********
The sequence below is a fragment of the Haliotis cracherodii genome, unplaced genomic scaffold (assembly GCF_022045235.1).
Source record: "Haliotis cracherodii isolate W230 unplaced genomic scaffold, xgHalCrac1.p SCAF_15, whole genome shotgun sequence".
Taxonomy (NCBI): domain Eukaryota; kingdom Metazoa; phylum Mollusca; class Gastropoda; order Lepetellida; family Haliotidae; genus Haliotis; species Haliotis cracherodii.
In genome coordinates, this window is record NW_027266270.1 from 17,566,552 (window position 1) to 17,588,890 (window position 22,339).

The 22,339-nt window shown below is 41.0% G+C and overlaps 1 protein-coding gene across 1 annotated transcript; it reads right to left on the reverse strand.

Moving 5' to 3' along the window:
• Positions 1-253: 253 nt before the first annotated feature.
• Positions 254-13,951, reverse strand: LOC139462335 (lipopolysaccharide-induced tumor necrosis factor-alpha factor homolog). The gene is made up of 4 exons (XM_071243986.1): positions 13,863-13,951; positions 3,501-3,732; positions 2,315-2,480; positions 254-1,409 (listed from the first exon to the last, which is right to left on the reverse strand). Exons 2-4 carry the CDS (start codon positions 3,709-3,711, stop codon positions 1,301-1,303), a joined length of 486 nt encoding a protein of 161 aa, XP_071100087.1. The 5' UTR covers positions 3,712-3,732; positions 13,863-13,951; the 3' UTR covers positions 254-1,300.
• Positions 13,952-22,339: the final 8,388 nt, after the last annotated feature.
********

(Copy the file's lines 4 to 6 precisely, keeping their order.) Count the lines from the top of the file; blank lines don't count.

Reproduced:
In genome coordinates, this window is record NW_027266270.1 from 17,566,552 (window position 1) to 17,588,890 (window position 22,339).

The 22,339-nt window shown below is 41.0% G+C and overlaps 1 protein-coding gene across 1 annotated transcript; it reads right to left on the reverse strand.

Moving 5' to 3' along the window: